1993 NRAO VLBI/VLBA Summer School

Very Long Baseline Interferometry
and the VLBA

Proceedings from the 1993 NRAO Summer School,
NRAO Workshop No. 22,
held in Socorro, New Mexico 23-30 June 1993
J. A. Zensus, P. J. Diamond, and P. J. Napier (Eds.)
ASP Conference Series, Vol. 82, 1995

This book is intended to serve two primary purposes: to provide an introduction and reference of the basic hardware and software concepts relevant for very long baseline interferometry (VLBI), and to describe the fundamental design properties, observing capabilities, and analysis approaches of the VLBA. The book should be useful for both experienced VLBI practitioners and novices to the field. We recommend two outstanding complementary texts: Interferometry and Synthesis in Radio Astronmy by A. R. Thompson, J. Moran, and G. W. Swenson, Jr., and Synthesis Imaging in Radio Astronomy, edited by R. A. Perley, F. R. Schwab, and A. H. Bridle (ASP Conference Series, Vol. 6).

Order Information

The proceedings are published (August 1995) and distributed by the Astronomical Society of the Pacific, Copyright © 1995. Orders can be placed by phone or fax (with credit card) directly to the ASP (Phone: 1-800-962-3412 or 1-415-337-2126, fax: 1-415-337-5205). The cost is $36.- for members of the ASP or participants of the summer school, and $40.- for non-members (plus shipping/tax).

The NRAO is not selling or distributing copies of the book.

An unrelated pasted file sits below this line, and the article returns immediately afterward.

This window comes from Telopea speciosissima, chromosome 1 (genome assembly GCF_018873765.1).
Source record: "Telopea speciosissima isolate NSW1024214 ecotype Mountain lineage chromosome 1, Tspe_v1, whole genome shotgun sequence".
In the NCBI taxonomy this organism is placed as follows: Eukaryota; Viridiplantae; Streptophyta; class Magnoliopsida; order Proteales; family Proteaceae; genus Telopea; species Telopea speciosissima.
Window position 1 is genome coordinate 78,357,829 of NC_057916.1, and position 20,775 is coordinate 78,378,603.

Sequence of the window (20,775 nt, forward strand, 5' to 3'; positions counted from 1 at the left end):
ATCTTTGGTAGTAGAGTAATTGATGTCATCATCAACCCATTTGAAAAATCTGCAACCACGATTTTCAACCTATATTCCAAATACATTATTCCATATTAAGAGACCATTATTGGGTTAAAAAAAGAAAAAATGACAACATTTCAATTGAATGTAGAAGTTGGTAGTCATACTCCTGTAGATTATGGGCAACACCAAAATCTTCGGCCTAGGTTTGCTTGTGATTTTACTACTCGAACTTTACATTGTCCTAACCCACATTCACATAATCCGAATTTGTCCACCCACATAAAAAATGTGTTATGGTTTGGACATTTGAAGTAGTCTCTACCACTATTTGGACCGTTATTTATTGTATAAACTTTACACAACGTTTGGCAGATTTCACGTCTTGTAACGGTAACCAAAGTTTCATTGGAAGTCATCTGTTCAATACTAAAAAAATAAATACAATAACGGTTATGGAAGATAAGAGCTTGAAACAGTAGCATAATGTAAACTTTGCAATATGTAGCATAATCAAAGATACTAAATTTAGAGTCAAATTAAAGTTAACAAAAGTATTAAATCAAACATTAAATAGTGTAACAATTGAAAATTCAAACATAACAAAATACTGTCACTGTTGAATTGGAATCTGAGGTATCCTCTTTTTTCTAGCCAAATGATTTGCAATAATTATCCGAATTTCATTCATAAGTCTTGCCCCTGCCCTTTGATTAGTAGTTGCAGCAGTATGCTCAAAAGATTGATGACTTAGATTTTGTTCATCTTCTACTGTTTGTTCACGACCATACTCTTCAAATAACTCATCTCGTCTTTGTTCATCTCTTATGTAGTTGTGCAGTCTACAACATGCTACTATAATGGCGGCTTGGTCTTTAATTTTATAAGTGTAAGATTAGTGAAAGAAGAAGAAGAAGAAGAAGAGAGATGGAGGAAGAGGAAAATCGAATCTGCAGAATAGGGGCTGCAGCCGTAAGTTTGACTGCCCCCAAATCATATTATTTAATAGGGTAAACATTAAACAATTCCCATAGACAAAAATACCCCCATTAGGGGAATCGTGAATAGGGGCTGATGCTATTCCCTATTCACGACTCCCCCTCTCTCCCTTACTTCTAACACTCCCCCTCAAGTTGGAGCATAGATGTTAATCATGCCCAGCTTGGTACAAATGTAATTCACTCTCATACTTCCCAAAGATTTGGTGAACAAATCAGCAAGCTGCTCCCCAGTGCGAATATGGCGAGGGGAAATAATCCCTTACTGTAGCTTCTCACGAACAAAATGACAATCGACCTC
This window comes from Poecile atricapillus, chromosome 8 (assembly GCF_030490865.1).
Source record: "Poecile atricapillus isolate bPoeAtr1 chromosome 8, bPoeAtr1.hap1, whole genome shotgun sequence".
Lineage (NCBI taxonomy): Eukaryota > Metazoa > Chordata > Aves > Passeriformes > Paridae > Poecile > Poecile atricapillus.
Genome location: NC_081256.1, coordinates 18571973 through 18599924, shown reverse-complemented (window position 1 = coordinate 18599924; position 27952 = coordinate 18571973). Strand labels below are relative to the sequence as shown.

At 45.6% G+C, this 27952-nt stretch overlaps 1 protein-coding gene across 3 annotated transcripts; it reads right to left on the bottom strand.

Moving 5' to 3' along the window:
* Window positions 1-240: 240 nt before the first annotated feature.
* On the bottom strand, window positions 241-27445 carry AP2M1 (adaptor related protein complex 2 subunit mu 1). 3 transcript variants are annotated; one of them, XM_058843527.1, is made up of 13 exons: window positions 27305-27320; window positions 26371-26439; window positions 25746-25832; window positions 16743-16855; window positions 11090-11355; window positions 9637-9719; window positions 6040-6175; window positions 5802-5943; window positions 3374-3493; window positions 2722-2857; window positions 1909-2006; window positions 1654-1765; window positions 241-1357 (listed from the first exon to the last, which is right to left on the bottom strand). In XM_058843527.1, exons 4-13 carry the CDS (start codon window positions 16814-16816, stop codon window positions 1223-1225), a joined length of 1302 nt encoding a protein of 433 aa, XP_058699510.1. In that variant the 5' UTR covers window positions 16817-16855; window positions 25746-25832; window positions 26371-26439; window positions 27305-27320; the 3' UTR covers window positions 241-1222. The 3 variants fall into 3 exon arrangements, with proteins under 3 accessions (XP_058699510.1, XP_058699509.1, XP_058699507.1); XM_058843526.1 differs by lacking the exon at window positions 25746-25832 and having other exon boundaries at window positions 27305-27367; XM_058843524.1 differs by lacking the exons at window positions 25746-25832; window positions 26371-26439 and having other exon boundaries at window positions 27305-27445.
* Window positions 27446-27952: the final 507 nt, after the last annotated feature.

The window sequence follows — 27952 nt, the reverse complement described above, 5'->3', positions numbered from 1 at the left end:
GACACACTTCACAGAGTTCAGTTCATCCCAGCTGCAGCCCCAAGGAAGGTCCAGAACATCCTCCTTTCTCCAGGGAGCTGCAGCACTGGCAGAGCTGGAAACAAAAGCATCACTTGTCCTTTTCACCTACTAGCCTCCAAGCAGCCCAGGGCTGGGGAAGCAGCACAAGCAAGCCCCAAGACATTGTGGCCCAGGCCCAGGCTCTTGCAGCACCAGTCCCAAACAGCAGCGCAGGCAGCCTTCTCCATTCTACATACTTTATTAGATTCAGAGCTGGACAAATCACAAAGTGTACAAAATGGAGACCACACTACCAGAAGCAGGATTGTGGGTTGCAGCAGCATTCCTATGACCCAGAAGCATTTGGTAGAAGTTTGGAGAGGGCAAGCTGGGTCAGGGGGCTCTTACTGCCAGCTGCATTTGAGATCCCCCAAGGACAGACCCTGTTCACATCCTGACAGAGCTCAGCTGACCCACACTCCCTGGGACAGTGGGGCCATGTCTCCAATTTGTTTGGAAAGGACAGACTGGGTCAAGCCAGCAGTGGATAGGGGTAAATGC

Conference photo


Below are links to preprints of the individual chapters in this book (in Postscript format).

All material is Copyright © 1995, Astronomical Society of the Pacific. Please contact the authors for permission to reproduce in any way.

Part 1: Basic Theory

Interferometry and Coherence Theory
B. Clark bclark@nrao.edu
[PS:0.5 Mb]

A brief overview of the fundamental principles underlying radio interferometry is presented using the terminology of modern optics. This includes the fundamental equations of aperture synthesis, a definition of terms for interferometers, and a brief discussion of the problem of calibrating interferometer phase.

Correlator Theory
J. Romney jromney@nrao.edu
[PS:0.6 Mb]

This lecture presents the general concepts of correlation and spatial coherence functions, as they apply to VLBI and VLBI correlator implementations. A uniform treatment, based in the spectral domain, is applied to both the conventional lag and the spectral or FX correlator architectures. Parallel presentations of both architectures are given, including their strengths and weaknesses, although more emphasis is placed on the FX correlator because it is less familiar.

Imaging Concepts
T. Cornwell tcornwel@nrao.edu
[PS:5.7 Mb]

The three principal areas of imaging are discussed: Fourier-inversion, deconvolution, and self-calibration. The emphasis is on the major concepts in these areas. Other chapters in these proceedings cover the practical details of how one drives a particular imaging algorithm.

Part 2: The Very Long Baseline Array

VLBA Design: Goals and Implementation
P. Napier pnapier@nrao.edu